January 30, 2023

Getting Started with Multi-Cloud Identity Management

The first post in a series on using Workspace One Access for identity management and single sign-on in a multi-cloud world.

One of the biggest challenges that I see as I look at the multi-cloud future is identity management.

How do you keep track of your users in the cloud? How do you ensure that you’ve delegated the proper rights and permissions in each cloud that you’re using?  Most importantly, how are you ensuring that those rights get removed when your users no longer need them?

SaaS and Cloud adoption bring identity and privilege management challenges with them. In the past, IT departments have solved these challenges by integrating applications into Active Directory.  But this isn’t something we can do securely, and at scale, in a SaaS and Multi-Cloud world.

Why Identity Management is Important for Multi-Cloud

There was a time when every on-premises application handled authentication on its own. Applications didn’t delegate to enterprise IT’s source of truth(usually Active Directory) and passwords were managed on a per-application basis.  Managing users and roles meant working directly with each application individually.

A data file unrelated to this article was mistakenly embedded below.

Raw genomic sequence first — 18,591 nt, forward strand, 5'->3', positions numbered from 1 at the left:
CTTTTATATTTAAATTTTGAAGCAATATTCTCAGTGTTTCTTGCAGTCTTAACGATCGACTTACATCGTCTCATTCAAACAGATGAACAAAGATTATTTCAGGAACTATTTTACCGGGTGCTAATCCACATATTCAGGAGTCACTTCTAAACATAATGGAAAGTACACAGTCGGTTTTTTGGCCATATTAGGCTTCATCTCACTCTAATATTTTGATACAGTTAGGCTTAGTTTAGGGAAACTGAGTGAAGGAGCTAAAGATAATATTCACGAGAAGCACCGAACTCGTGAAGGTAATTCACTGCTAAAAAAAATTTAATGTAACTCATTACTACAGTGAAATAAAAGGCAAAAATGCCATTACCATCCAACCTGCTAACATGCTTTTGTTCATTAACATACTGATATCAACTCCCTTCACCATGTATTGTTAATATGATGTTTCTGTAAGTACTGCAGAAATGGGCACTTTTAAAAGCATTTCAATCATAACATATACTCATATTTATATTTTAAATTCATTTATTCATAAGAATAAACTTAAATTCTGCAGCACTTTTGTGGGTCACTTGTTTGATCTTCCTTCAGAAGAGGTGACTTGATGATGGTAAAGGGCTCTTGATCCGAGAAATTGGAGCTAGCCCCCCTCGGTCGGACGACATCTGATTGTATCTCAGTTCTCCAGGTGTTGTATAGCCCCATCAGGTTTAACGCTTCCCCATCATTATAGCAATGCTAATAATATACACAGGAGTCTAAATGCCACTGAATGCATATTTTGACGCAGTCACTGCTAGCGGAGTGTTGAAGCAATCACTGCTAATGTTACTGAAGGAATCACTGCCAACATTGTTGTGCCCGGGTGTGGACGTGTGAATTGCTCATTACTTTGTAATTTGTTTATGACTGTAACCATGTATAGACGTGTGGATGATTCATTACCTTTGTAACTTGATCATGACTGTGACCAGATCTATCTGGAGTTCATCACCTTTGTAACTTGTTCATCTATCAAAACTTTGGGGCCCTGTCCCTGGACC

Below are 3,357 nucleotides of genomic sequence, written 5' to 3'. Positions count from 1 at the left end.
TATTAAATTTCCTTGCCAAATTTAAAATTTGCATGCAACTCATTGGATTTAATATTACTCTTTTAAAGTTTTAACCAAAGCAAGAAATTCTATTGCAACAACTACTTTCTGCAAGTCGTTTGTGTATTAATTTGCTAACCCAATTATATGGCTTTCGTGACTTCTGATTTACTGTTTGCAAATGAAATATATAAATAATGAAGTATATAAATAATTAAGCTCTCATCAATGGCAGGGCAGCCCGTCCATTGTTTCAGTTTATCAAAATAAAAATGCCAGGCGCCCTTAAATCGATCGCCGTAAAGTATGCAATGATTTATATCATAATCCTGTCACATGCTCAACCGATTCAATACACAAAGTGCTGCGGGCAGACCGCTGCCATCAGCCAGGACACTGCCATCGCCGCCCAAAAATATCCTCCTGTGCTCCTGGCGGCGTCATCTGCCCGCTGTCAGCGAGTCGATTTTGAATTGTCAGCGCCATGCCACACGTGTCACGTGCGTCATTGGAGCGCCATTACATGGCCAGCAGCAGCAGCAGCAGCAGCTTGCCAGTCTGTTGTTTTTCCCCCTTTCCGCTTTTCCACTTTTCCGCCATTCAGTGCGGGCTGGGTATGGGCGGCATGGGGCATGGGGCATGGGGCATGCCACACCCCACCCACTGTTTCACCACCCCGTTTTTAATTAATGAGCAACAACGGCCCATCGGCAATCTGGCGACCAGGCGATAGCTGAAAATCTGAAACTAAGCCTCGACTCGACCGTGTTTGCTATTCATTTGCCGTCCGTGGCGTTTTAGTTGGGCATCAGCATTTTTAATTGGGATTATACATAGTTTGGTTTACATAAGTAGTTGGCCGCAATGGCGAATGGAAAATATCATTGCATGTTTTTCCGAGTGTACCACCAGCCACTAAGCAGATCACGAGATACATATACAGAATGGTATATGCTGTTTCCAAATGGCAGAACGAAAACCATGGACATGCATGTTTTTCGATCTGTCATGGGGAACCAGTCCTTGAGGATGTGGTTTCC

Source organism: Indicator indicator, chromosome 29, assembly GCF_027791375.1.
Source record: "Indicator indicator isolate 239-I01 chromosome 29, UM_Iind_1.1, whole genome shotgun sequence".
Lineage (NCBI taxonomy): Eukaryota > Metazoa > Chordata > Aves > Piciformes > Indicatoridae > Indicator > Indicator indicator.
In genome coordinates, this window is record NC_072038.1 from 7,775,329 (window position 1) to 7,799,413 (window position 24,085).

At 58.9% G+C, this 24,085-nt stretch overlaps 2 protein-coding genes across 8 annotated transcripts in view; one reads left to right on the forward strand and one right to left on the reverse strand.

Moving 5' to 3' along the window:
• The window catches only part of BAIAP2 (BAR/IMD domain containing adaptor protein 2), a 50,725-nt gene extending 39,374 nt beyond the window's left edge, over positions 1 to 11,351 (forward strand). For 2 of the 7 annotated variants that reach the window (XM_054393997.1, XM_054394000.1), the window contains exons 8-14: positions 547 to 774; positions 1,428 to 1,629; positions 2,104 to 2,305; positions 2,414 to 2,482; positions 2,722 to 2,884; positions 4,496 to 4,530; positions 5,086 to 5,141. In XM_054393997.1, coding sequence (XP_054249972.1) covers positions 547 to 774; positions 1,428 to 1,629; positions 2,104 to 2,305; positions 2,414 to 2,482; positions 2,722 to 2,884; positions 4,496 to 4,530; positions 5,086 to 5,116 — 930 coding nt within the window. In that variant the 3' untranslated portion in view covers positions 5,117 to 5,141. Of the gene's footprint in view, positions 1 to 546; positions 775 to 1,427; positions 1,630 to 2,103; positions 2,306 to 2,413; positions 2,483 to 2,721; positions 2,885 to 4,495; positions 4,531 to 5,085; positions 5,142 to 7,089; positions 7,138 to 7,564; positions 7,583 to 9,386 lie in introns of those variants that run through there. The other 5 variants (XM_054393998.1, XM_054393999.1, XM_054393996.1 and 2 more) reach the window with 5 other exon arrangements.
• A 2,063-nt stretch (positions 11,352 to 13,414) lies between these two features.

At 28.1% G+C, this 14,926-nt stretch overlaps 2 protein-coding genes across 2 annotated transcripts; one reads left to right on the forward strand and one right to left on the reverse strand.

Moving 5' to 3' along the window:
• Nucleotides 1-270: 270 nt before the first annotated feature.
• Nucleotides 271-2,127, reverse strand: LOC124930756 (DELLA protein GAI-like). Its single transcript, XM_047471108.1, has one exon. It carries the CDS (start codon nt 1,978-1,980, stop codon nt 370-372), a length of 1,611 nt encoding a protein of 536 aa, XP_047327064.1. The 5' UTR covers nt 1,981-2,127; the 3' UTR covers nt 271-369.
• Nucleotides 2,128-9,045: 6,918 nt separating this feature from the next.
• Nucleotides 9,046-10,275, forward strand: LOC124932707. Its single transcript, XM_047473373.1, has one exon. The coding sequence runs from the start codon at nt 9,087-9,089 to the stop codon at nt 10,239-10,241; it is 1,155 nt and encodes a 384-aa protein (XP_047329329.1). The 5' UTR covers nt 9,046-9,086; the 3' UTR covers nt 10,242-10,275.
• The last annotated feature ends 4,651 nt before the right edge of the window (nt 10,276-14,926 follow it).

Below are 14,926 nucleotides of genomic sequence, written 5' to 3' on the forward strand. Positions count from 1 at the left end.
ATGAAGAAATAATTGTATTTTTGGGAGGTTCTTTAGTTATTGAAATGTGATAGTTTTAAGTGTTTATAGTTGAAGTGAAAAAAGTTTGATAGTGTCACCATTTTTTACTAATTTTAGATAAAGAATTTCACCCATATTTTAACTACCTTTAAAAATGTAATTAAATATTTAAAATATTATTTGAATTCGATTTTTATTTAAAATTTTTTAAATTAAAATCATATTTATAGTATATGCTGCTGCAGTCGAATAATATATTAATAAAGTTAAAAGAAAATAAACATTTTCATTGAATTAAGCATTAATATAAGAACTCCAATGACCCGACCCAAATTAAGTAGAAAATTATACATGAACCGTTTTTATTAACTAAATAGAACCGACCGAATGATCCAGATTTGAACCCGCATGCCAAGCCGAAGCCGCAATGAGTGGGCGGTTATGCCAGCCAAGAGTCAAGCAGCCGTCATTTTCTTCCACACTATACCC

Organizations faced three management challenges:

  • Providing a Consistent User Experience
  • Managing Identity Sprawl
  • Ensuring Compliance

We face these same management challenges in our multi-cloud future, not just inside of the enterprise network, but at scale, extended to third-party service providers. Leveraging multiple clouds creates a user experience issue since each cloud handles authentication differently and provides its own login experience. Identity sprawl is another challenge resulting from each new SaaS and cloud service requiring another username, password, and user roles to provision, manage, and deprovision.  Additionally, compliance issues may arise as there is no way to enforce security or access policy requirements like MFA and no central security dashboard to provide visibility into user activity.

Solving Multi-Cloud Identity Management Challenges with VMware Workspace One

Workspace One Access serves an integral part of any organization’s modern endpoint management solution by allowing organizations to manage cloud and SaaS application identities and single sign-on.

Workspace One Access is only available as part of the Workspace One suite.  The suite also Includes:

  • Workspace One UEM for device management
  • Workspace One Assist for remote assistance
  • Workspace One Intelligence for data-driven Insights and automation of managed users and devices
  • VMware Horizon for virtual desktops and published applications
  • Managed mobile productivity applications

Workspace One Access is a comprehensive identity management solution that provides a single integration point to bring together traditional identity sources like Active Directory, on-premises or SaaS-based multi-factor authentication solutions, and cloud-based services using identity federation protocols like SAML and OAUTH.